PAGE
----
Startups can fail for any manner of reasons, from recruiting the wrong people to running out of money. For Professor Nigel MacLennan, there is one factor that determines a startup's future above all others, and it's one that is often entirely ignored.

"Psychology is the single the biggest predictor in whether a startup succeeds or fails," he says. "Success takes place inside the brain."

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Professor MacLennan is a chartered psychologist with a doctorate in leadership coaching, and has experienced his own share of entrepreneurial success.

He set up his first business in 1983 and sold it at the age of 31 for enough money to retire on. These days he spends most of his professional life coaching performance psychology executives with his company PsyPerform.

Central to his strategy for success is a resolute determination and steadfast self-belief, underpinned by a perpetual positivity that is essential to persevere.

Positive mentality

Research suggests that the mind tends to focus on positivity at a subconscious level, a phenomenon known as the Pollyanna principle.

This optimism needs a clear objective so as not to become delusional, such as the dream of Bill Gates to have "a computer on every desk and in every home".

MacLennan recommends replacing the negative thought with a positive one, rather than repressing it all together. Problems need to be addressed in order to be resolved, but they can't become fatal through a fear of their being insurmountable.

Instead, one must accept that setbacks are inevitable and that you will have to change your original plans and overcome barriers from the start.

"Persistence is the defining attribute of the entrepreneur," he says. "Entrepreneurs are the best at overcoming problems, simply because they've had more exposure."

Each individual venture has only a slim chance of success. Of every 400 musicals that are written, says Professor, only one is produced, and of every 400 that are produced, only one makes it to the bright lights of Broadway. The chances of any musical getting from the script to Broadway, then, are one in 160,000.

[Read next: The Museum of Failed Innovation: Celebrating the disasters that drive success]

That doesn't mean that an initial rejection is final. Even everyday items of today such as the barcode and pen all failed spectacularly when they first came to market. 

Billionaire Richard Branson is known for making a myriad of different businesses successful, but his litany of failures is also impressively lengthy, as anyone who remembers Virgin Drinks, Virgin Brides, Virgin Clothing, VirginStudent, Virgin Cars, or Virgin Flowers would agree.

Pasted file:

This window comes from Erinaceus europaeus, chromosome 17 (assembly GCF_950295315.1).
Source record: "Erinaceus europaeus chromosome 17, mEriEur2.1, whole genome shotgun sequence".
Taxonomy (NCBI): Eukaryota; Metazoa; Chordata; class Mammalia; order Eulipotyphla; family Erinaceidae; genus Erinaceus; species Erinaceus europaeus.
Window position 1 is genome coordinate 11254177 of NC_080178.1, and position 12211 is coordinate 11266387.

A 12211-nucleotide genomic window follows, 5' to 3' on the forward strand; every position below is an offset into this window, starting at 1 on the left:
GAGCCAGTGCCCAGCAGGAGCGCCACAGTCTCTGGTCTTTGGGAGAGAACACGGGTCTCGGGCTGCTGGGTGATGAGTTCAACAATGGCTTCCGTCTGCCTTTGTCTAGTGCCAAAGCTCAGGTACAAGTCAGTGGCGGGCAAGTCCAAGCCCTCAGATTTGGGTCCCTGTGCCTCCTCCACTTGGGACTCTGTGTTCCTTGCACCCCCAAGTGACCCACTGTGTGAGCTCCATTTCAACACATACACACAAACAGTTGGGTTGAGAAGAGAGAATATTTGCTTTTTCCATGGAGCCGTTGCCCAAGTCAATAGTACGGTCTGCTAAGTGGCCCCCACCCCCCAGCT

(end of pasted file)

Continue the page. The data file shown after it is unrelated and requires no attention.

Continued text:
Startups are similarly unlikely to be an instant success. Reported failure rates are notoriously untrustworthy, but first time hits are hard to find, as even tech luminaries Mark Zuckerberg, Bill Gates and Steve Jobs found out early in their careers. They learnt what were the factors behind their early failings and added the elements that were missing to their future ventures.

The tech scene is particularly guilty of repeating clichés about embracing failure to succeed, but MacLennan is keen to emphasise that the reaction is what matters. Failure is only of value if you use it to learn how things don't work and the ways in which they can.

"The best place to really understand success is from analysing your own successes and your own track record," he says.

The path to success

Most roads to success start with a vague wish, thought or desire. This later crystallises into a clear vision or objective, and grows in intensity the more that it develops.

"If they don't, we tend to let them go," says MacLennan.

Self-motivation, energy and unbreakable self-belief are essential to make an idea into a reality, as there will always be challenges to overcome and reasons to procrastinate or give up. You also need to always take responsibility for results.

MacLennan says entrepreneurs must envision themselves not as who they are, but as who they have to become.

The balance of relentless self-belief and acceptance of failure can be difficult to find.

“Whether you think you can or you think you can’t, you’re right," says MacLennan. "What goes on inside your heads is the most important thing in entrepreneurship.

"You need to really believe in the product, but know that chances are it won't work and that when it gets to that point you'll have to modify it in some way."

The chain of self-responsibility

MacLennan says our actions are determined by a pathway he calls "the chain of self-responsibility".

Events have an emotional reaction which guides our behaviour, which in turn determines the results. That reaction can be controlled.

"Our inner dialogue is what determines our reactions, not the events themselves," says MacLennan.

"We become what we think about. We need to be choosing our thoughts, not letting the doubt take over. When the doubt creeps in, optimism creeps out."

MacLennan argues that belief will find a way to see success if you're prepared to make the necessary sacrifices to get there, whether that means giving up gold or living in your office.

Psychological experiments have shown that every sense can be deceived. The neurological mechanism for controlling data can be manipulated to send it a different part of the brain.

Self-deceit may be the trickiest of all, but controlling one's beliefs can make effective behaviour habitual over time. MacLennan says it's essential that an entrepreneur chooses the right identity, which they then must take ownership of and nurture."

“Eventually an event leads to a habit and then results," he explains. "Make sure that the habits you set up are the ones that are going to lead to your success."

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